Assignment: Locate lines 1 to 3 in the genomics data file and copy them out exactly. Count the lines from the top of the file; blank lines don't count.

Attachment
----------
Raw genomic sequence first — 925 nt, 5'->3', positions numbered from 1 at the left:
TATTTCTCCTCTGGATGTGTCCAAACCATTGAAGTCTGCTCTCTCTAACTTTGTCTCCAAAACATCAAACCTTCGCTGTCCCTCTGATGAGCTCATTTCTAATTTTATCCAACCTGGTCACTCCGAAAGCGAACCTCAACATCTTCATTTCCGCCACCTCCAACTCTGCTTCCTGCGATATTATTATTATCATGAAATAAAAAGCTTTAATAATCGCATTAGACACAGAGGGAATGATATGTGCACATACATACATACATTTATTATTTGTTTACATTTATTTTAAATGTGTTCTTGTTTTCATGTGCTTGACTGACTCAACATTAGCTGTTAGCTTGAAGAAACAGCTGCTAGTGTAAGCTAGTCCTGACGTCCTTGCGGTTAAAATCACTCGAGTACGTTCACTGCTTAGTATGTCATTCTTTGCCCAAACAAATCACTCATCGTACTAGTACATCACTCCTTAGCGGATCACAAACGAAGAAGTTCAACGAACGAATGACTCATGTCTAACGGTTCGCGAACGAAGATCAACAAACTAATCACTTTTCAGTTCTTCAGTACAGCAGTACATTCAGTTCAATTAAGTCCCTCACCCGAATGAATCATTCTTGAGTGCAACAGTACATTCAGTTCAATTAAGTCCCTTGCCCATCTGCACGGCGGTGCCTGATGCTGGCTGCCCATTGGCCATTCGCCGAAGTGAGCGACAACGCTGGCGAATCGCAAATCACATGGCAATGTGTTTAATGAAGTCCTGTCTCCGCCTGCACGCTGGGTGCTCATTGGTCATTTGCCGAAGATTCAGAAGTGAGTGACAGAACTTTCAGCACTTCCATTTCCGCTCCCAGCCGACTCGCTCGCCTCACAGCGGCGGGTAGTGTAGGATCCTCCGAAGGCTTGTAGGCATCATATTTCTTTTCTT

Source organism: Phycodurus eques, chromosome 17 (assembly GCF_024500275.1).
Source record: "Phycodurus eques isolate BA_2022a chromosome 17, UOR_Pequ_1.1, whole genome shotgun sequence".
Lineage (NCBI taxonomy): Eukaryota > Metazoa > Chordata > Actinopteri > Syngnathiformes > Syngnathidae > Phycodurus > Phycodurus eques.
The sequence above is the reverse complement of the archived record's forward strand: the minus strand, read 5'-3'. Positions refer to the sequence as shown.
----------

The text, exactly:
Raw genomic sequence first — 925 nt, 5'->3', positions numbered from 1 at the left:
TATTTCTCCTCTGGATGTGTCCAAACCATTGAAGTCTGCTCTCTCTAACTTTGTCTCCAAAACATCAAACCTTCGCTGTCCCTCTGATGAGCTCATTTCTAATTTTATCCAACCTGGTCACTCCGAAAGCGAACCTCAACATCTTCATTTCCGCCACCTCCAACTCTGCTTCCTGCGATATTATTATTATCATGAAATAAAAAGCTTTAATAATCGCATTAGACACAGAGGGAATGATATGTGCACATACATACATACATTTATTATTTGTTTACATTTATTTTAAATGTGTTCTTGTTTTCATGTGCTTGACTGACTCAACATTAGCTGTTAGCTTGAAGAAACAGCTGCTAGTGTAAGCTAGTCCTGACGTCCTTGCGGTTAAAATCACTCGAGTACGTTCACTGCTTAGTATGTCATTCTTTGCCCAAACAAATCACTCATCGTACTAGTACATCACTCCTTAGCGGATCACAAACGAAGAAGTTCAACGAACGAATGACTCATGTCTAACGGTTCGCGAACGAAGATCAACAAACTAATCACTTTTCAGTTCTTCAGTACAGCAGTACATTCAGTTCAATTAAGTCCCTCACCCGAATGAATCATTCTTGAGTGCAACAGTACATTCAGTTCAATTAAGTCCCTTGCCCATCTGCACGGCGGTGCCTGATGCTGGCTGCCCATTGGCCATTCGCCGAAGTGAGCGACAACGCTGGCGAATCGCAAATCACATGGCAATGTGTTTAATGAAGTCCTGTCTCCGCCTGCACGCTGGGTGCTCATTGGTCATTTGCCGAAGATTCAGAAGTGAGTGACAGAACTTTCAGCACTTCCATTTCCGCTCCCAGCCGACTCGCTCGCCTCACAGCGGCGGGTAGTGTAGGATCCTCCGAAGGCTTGTAGGCATCATATTTCTTTTCTT

Source organism: Phycodurus eques, chromosome 17 (assembly GCF_024500275.1).